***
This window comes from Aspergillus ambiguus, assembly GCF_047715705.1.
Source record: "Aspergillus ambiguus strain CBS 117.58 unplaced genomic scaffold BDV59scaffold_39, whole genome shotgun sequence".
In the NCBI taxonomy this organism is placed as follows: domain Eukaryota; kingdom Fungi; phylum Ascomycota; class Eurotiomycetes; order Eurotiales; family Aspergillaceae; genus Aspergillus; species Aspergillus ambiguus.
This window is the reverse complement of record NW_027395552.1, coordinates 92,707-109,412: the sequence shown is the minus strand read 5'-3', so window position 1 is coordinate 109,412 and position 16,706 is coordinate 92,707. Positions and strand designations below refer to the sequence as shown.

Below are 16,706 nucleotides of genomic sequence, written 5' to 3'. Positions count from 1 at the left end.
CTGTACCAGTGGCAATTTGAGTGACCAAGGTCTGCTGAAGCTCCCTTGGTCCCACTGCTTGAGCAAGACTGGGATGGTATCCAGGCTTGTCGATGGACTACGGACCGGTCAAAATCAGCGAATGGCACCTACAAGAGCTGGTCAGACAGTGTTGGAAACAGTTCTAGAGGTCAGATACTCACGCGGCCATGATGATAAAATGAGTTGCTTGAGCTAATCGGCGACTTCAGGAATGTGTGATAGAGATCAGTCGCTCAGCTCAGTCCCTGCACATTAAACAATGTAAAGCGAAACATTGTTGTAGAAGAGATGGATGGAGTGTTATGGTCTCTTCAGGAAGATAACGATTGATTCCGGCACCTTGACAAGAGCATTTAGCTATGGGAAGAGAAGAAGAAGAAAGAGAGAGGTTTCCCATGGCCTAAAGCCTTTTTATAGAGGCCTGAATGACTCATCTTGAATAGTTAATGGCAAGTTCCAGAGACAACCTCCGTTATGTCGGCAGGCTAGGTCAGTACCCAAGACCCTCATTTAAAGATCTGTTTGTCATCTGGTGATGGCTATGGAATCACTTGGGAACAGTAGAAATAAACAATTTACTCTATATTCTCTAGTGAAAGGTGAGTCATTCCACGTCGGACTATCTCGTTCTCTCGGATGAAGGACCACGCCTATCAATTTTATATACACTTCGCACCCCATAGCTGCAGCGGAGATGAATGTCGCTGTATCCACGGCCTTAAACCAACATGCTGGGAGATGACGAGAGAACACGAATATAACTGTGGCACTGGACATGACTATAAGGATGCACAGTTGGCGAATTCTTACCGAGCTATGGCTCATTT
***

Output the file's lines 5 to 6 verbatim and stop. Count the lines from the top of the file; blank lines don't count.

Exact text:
Below are 16,706 nucleotides of genomic sequence, written 5' to 3'. Positions count from 1 at the left end.
CTGTACCAGTGGCAATTTGAGTGACCAAGGTCTGCTGAAGCTCCCTTGGTCCCACTGCTTGAGCAAGACTGGGATGGTATCCAGGCTTGTCGATGGACTACGGACCGGTCAAAATCAGCGAATGGCACCTACAAGAGCTGGTCAGACAGTGTTGGAAACAGTTCTAGAGGTCAGATACTCACGCGGCCATGATGATAAAATGAGTTGCTTGAGCTAATCGGCGACTTCAGGAATGTGTGATAGAGATCAGTCGCTCAGCTCAGTCCCTGCACATTAAACAATGTAAAGCGAAACATTGTTGTAGAAGAGATGGATGGAGTGTTATGGTCTCTTCAGGAAGATAACGATTGATTCCGGCACCTTGACAAGAGCATTTAGCTATGGGAAGAGAAGAAGAAGAAAGAGAGAGGTTTCCCATGGCCTAAAGCCTTTTTATAGAGGCCTGAATGACTCATCTTGAATAGTTAATGGCAAGTTCCAGAGACAACCTCCGTTATGTCGGCAGGCTAGGTCAGTACCCAAGACCCTCATTTAAAGATCTGTTTGTCATCTGGTGATGGCTATGGAATCACTTGGGAACAGTAGAAATAAACAATTTACTCTATATTCTCTAGTGAAAGGTGAGTCATTCCACGTCGGACTATCTCGTTCTCTCGGATGAAGGACCACGCCTATCAATTTTATATACACTTCGCACCCCATAGCTGCAGCGGAGATGAATGTCGCTGTATCCACGGCCTTAAACCAACATGCTGGGAGATGACGAGAGAACACGAATATAACTGTGGCACTGGACATGACTATAAGGATGCACAGTTGGCGAATTCTTACCGAGCTATGGCTCATTT